Sometimes when you’re reimagining your career, it can be challenging to think about what might make you excited. Especially if you’ve been stuck in what you think of as a dead-end job, it can be hard to get a mental picture of what could be an enjoyable line of work for you in the future.
So, if it’s challenging to picture something about your future, sometimes it can be helpful to go back to the start.
When we’re young, we have many fewer filters on the world than we do as we get older. As the world lays an increasing number of responsibilities on our shoulders, we became laden with “should’s” and “must’s” and “have to’s.”
So, ask yourself: When I was young, what sparked my imagination? What fascinated me? What did I study, not because I was told to, but because I wanted to?
Perhaps you were deeply interested in astronomy, or knitting, or sports, or math. That doesn’t mean that you should suddenly drop everything and become an astronomer, or a clothing maker, or an athlete, or a mathematician. But it can provide you with a spark or two - memories of topics that interested you in the past, and may hold the key to some things that may interest you in the future.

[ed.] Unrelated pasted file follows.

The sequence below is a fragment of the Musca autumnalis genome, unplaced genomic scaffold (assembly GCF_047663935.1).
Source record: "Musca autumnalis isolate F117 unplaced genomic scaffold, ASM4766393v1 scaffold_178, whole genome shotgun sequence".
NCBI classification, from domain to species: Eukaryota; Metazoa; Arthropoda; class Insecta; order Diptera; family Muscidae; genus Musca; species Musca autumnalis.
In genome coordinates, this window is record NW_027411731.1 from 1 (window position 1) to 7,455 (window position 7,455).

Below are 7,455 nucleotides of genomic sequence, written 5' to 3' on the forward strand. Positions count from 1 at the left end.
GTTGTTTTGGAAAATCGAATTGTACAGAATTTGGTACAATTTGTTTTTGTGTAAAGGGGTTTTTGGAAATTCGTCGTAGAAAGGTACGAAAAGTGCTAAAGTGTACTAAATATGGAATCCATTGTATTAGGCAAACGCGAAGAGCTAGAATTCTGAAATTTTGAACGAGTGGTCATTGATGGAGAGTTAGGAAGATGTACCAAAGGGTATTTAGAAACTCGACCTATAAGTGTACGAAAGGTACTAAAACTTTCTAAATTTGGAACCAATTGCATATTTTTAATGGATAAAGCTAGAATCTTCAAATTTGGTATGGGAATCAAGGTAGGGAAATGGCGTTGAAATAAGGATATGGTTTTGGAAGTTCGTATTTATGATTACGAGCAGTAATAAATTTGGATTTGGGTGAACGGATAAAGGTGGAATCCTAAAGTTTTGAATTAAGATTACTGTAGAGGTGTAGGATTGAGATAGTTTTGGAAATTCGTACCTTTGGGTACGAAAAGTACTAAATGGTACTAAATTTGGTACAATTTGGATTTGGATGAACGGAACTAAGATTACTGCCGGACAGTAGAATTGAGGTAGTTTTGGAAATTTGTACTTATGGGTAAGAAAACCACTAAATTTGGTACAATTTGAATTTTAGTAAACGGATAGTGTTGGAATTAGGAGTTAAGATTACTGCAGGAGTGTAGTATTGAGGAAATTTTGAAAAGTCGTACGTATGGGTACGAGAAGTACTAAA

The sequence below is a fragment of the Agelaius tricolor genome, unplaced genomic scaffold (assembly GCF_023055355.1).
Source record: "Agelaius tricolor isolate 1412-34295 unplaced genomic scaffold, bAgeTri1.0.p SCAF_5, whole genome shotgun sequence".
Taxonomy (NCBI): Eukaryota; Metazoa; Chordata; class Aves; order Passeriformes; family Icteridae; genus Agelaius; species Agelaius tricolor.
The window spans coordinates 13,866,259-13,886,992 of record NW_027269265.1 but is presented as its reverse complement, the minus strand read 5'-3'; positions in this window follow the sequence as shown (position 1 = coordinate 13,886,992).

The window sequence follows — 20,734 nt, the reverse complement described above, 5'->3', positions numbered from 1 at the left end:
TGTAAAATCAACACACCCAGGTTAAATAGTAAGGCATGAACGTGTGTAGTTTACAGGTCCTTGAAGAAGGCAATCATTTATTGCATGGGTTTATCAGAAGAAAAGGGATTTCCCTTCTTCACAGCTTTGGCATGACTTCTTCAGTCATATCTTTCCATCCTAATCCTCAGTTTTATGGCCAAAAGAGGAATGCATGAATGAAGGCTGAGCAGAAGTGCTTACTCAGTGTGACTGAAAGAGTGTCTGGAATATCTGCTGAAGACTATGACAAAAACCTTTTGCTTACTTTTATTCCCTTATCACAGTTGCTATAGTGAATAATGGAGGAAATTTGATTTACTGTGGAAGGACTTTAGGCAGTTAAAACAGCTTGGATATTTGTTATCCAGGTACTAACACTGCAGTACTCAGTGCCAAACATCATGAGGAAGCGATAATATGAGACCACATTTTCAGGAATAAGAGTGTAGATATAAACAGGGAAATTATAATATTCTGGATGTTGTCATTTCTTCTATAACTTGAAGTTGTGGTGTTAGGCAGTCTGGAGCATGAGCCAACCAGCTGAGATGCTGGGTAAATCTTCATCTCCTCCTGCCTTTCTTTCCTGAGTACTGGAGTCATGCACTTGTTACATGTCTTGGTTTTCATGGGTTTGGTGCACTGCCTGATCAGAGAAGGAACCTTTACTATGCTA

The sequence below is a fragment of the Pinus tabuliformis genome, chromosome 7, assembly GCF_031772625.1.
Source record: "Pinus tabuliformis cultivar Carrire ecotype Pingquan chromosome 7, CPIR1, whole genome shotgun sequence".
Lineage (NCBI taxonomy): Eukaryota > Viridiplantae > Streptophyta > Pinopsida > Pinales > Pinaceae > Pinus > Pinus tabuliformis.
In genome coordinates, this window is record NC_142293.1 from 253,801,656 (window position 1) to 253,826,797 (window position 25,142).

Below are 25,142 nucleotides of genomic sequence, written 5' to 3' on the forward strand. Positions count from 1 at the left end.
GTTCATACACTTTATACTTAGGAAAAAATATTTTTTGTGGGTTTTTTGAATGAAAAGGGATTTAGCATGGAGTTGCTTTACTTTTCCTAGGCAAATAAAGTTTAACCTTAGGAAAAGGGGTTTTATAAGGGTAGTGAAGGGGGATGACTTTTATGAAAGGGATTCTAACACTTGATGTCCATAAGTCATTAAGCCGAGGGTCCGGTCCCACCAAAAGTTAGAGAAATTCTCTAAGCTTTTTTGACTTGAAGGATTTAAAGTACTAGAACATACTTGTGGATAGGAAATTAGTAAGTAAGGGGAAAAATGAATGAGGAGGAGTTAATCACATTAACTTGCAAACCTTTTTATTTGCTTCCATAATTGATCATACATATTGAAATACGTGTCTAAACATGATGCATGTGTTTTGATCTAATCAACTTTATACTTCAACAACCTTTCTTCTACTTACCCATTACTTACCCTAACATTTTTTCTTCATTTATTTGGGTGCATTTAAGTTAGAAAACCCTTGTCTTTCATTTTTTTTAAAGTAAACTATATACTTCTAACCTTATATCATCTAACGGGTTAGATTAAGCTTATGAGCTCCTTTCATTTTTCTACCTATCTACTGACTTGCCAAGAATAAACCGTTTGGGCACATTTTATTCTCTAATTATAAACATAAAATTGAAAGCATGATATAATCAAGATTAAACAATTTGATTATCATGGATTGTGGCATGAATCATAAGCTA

Now, there’s one risk about doing this. What if you thought back to when you were younger, and rather than getting excited, you became disappointed? What if all you focused on was what you haven’t done since you were young, instead of what have done?
Well, that’s probably not the most helpful takeaway. Any career change should always be forward-looking. We like to say, career planning uses your experiences of the past, filtered through your perceptions of today, to come up with what you might be able to do tomorrow. So, your opportunity is to develop ideas about what you can do from now on, as you imagine what your next steps might be.
Another way to get some good ideas for options to explore is to take JUMP on eParachute.com, and once you complete the program, surf through the various work options listed. Take one or two of the suggestions that interested you, and use them as a jumping-off point for some research. It’s entirely possible that you may be able to infuse some element from your childhood passions into work that you can do in the future.